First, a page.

FOR IMMEDIATE RELEASE:
"i have thought deep into this trouble"
curated by Andrea Teschke
September 10 – October 8, 2005
Opening reception: Saturday, September 10, 6-8 pm
Friedrich Petzel Gallery is pleased to present "I have thought deep into this trouble", a solo exhibition by Los Angeles-based artist Jon Pylypchuk. The exhibition will be comprised of large-scale sculpture and painting.
Continuing to populate a sad sack universe of lovable losers, the artist has added feline characters to his menagerie. Composed in tableaus that deal with violence, illness and loss, his figures never descend into melancholia, but retain a wry humor that affirms life. In the past his anthropomorphized animals have suffered a multitude of mishaps- a litany of car crashes, manslaughter, falls from snowcapped mountains, war- but here they engage as pugilists. The centerpiece of the exhibition is a boxing ring, with both combatants wearing orange trunks. In Pylypchuk's vision, the referee has been transformed into a gravedigger, preparing an eternal resting place for the chump.
A second large-scale sculpture is of another cat, this time suffering from a head injury. The battered figure is slumped and eating a bowl of soup. The table on which the meal is propped is an abstract field encased in resin, containing detritus, shards and sparkles, which bridges the artist's three-dimensional works with painting.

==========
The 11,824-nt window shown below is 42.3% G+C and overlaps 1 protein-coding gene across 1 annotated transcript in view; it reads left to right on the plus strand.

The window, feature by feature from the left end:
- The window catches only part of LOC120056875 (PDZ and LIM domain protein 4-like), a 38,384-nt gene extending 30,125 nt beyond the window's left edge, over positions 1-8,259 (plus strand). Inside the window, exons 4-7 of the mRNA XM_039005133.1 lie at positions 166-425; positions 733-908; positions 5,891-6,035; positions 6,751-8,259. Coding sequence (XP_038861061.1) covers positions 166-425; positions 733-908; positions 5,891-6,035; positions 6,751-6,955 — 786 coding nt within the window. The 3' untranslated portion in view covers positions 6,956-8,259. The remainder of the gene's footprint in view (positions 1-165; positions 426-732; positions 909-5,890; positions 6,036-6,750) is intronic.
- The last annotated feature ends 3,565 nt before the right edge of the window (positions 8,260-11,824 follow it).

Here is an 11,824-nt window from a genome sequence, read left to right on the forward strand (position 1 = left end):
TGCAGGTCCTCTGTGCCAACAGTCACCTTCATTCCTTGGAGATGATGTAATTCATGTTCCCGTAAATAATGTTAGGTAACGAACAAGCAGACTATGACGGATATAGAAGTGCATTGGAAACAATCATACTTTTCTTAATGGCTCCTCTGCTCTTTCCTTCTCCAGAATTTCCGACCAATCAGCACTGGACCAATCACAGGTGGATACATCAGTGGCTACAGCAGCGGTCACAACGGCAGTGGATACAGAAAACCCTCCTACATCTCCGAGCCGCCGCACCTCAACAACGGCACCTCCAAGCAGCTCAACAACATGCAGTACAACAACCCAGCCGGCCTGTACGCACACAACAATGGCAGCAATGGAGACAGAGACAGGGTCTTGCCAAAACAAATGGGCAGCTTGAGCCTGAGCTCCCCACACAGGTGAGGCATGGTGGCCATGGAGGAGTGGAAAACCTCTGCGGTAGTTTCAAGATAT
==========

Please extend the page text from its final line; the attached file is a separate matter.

This is Jon Pylypchuk's third solo exhibition at Friedrich Petzel Gallery. His work can also be seen in an upcoming solo exhibition at the Museum of Contemporary Art in Cleveland in January 2006.
"i have thought deep into this trouble" will be on view from September 10 – October 8, 2005, with an opening reception on Saturday, September 10, from 6-8 pm. The gallery is located at 535 West 22nd Street, New York, NY, 10011. For further information, please contact the gallery at 212.680.9467 or firstname.lastname@example.org.
Musée d'Art Contemporain de Montréal, 2010, Québec
François LeTourneux, October 8 2010-January 2011
Foreword by Paulette Gagnon
Essay by Francois Letourneux, Notes on the work of Jon Pylypchuk